You might see phishing scams as solely email-based phenomena. But other platforms get at least as much play, if not more, from social engineers.
Social media networks have the attention of billions. And many of us take to them every day to interact with family and friends, network with industry colleagues, catch up on current events and hear from popular voices. So it’s no wonder that criminals try to mislead some of that high-volume traffic to fraudulent ends.
These kinds of phishing attacks often use mimicry to trick victims into clicking on links or following fake accounts. However, a recent scam on Twitter saw hackers flex their social engineering muscles, demonstrating just how powerful these methods can be.
The Twitter Hack
In late July, several high-profile accounts — including those of former President Barack Obama, Tesla CEO Elon Musk and rapper Kanye West — began tweeting out messages directing people to send Bitcoin to an account with the promise that they’d be paid back twice as much.
Twitter eventually verified that it had been attacked. The social media company said hackers had taken over 130 accounts, and managed to send tweets from 45 of them. They also accessed 36 direct message inboxes and stole data from seven users.
These criminals gained access to these accounts by using — you guessed it — a social engineering approach. In effect, they gained a massive spear-phishing tool (the high-profile accounts) by using spear-phishing attacks against Twitter’s own employees. The criminals picked up a phone and convinced their targets to give away credentials offering access to Twitter’s internal tools.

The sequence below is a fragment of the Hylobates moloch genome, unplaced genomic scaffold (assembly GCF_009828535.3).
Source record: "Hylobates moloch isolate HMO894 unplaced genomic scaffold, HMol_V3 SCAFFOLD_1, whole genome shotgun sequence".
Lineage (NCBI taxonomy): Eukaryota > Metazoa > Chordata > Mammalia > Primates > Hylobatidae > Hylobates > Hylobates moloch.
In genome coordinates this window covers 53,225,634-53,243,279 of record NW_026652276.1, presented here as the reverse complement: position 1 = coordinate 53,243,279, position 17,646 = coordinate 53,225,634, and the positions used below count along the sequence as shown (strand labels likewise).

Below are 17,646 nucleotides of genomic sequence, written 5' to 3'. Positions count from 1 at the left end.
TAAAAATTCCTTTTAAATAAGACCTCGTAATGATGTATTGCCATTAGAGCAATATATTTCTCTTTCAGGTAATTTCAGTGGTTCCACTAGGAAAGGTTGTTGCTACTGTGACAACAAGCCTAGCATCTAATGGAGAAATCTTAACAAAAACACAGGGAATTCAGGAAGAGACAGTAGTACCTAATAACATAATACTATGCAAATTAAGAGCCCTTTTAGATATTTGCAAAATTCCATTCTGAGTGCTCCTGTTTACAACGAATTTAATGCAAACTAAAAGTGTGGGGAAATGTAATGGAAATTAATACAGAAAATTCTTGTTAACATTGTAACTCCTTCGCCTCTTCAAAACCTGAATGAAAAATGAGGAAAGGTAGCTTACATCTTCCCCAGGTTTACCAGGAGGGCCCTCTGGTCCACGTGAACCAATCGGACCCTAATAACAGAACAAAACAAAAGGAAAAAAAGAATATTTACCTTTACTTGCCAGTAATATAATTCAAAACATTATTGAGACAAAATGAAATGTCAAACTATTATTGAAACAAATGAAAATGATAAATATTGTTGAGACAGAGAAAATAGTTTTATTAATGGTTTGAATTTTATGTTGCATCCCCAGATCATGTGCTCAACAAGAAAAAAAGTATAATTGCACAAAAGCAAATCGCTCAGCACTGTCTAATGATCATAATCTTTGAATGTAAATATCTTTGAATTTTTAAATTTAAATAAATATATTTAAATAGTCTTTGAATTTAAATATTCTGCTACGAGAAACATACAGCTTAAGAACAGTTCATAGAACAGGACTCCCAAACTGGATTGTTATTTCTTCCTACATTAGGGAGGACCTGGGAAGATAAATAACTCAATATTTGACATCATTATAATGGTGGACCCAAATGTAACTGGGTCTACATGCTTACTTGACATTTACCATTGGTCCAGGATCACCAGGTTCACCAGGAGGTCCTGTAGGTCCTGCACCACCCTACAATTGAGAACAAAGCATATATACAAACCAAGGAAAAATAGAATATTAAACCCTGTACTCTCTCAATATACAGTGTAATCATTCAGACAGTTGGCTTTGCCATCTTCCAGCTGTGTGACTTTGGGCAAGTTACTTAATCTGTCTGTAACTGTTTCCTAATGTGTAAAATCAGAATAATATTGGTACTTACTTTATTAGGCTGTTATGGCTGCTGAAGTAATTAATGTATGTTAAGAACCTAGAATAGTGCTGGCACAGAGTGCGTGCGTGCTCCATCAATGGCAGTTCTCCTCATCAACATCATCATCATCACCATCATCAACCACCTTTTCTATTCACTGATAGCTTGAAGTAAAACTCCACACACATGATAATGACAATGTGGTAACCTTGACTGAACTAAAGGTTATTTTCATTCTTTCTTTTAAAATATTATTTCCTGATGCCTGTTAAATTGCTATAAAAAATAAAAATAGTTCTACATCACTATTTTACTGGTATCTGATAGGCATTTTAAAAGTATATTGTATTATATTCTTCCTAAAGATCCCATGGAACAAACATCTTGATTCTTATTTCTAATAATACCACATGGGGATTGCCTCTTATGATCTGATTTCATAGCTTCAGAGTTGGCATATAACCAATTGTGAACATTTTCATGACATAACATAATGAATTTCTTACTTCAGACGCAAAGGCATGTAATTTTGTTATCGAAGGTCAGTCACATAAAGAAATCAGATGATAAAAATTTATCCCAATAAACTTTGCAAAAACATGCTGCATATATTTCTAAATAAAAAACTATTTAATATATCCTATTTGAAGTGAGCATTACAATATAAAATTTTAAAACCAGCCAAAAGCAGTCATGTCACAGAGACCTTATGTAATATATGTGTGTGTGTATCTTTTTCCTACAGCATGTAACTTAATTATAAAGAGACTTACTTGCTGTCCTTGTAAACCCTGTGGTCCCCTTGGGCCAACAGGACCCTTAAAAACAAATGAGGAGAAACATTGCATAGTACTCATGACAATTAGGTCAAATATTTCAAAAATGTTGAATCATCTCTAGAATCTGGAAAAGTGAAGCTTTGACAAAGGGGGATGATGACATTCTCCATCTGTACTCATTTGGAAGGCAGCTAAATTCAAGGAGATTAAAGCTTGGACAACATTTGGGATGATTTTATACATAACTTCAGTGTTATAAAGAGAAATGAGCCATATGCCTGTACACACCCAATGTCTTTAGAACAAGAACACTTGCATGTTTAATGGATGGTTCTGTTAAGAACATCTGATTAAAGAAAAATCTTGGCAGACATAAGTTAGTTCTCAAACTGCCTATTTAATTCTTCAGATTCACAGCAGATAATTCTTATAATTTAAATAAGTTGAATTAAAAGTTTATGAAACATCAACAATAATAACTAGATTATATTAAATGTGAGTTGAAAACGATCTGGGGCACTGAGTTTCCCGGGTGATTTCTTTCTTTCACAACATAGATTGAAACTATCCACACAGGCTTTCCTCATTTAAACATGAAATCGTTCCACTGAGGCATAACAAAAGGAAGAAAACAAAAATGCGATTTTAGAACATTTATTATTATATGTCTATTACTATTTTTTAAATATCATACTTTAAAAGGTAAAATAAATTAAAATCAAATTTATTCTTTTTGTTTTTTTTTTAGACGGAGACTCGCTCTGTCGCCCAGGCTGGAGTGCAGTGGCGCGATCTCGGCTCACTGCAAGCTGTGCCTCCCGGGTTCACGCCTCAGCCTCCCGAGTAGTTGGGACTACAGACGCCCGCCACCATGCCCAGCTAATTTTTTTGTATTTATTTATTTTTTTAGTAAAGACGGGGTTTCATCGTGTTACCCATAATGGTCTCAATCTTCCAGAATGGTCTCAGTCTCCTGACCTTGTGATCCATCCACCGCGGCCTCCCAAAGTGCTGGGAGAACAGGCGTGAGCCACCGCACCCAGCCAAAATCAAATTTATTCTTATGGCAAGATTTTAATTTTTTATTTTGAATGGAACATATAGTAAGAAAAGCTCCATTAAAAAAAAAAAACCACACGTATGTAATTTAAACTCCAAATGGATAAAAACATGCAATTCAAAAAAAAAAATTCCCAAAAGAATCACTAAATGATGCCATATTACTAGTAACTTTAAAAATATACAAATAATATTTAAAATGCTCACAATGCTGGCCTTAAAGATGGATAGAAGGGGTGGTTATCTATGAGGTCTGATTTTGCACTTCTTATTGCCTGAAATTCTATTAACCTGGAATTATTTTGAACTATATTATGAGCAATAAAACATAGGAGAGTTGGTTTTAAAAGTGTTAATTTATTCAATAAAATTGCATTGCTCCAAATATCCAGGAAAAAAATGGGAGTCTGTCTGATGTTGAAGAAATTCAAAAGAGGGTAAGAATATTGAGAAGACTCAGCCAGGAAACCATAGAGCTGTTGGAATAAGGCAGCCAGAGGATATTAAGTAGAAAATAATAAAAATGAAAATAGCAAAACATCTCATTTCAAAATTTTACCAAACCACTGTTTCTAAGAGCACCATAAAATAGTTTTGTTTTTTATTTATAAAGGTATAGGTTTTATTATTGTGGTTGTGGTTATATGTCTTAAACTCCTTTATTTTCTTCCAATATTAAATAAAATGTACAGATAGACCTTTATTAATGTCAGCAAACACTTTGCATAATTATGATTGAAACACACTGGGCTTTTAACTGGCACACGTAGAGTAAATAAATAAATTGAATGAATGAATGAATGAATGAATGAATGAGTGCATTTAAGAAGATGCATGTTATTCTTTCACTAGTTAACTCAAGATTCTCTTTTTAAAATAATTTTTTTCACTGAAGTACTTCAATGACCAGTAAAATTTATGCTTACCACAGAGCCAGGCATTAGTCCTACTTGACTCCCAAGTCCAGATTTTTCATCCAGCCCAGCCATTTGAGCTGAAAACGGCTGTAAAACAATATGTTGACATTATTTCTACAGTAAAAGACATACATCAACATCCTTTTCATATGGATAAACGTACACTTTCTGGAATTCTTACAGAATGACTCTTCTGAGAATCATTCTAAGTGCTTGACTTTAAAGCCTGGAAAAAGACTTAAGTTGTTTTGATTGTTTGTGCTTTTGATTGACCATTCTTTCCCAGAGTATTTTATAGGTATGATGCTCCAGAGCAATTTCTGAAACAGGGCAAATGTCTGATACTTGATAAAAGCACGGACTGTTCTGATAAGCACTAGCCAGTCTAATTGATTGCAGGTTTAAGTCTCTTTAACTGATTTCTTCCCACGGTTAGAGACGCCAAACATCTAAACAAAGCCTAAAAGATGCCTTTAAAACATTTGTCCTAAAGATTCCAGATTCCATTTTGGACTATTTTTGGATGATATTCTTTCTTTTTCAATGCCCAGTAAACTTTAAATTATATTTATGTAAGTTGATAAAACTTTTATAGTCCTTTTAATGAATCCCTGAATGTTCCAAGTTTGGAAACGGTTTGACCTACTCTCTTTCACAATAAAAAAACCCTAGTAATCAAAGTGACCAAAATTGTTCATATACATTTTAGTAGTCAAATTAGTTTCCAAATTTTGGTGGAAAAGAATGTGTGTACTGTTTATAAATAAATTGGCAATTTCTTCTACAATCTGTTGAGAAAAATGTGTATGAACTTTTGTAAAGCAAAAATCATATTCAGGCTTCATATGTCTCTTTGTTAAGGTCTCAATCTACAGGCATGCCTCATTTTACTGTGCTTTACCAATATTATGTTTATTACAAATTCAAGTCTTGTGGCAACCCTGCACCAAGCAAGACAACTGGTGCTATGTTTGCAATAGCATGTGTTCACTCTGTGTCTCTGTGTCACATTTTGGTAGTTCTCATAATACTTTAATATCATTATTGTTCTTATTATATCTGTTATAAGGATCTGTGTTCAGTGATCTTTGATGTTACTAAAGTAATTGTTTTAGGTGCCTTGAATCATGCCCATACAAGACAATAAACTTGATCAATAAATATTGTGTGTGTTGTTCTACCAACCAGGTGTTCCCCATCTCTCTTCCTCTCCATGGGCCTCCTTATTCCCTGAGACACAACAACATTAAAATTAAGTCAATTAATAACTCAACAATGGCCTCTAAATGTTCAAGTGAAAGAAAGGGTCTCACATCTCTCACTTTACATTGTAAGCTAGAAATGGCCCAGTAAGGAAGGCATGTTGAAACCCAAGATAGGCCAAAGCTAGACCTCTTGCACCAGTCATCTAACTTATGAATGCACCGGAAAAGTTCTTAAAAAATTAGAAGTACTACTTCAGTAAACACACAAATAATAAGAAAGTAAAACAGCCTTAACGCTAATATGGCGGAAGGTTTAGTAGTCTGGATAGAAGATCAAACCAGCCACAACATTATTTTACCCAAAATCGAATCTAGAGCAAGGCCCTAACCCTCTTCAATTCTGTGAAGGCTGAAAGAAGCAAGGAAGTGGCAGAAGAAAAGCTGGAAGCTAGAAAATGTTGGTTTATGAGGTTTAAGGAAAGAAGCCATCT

Twitter isn’t the only mark. Politicians on Facebook have been warned about recent spear-phishing attempts to gain access to campaign account credentials. In an election year, we can expect the war on disinformation to stoke up significantly; this appears to be one of its fronts.
Make Your Employees Aware of Social Media Hacks
Online fraud is becoming increasingly deceptive. That’s why individuals and businesses must do what they can to avoid falling prey.
Individuals should double-check the sources of all communications and remain skeptical of anything they read on social platforms. That goes double for anything demanding a prompt for quick action or seem a little out of character.
Organizations, meanwhile, must include social media and spear phishing education in their training programs. Fortunately, Lunarline has expert trainers that can help you do just that.
Contact us today to learn more about what Lunarline can do for you and your employees.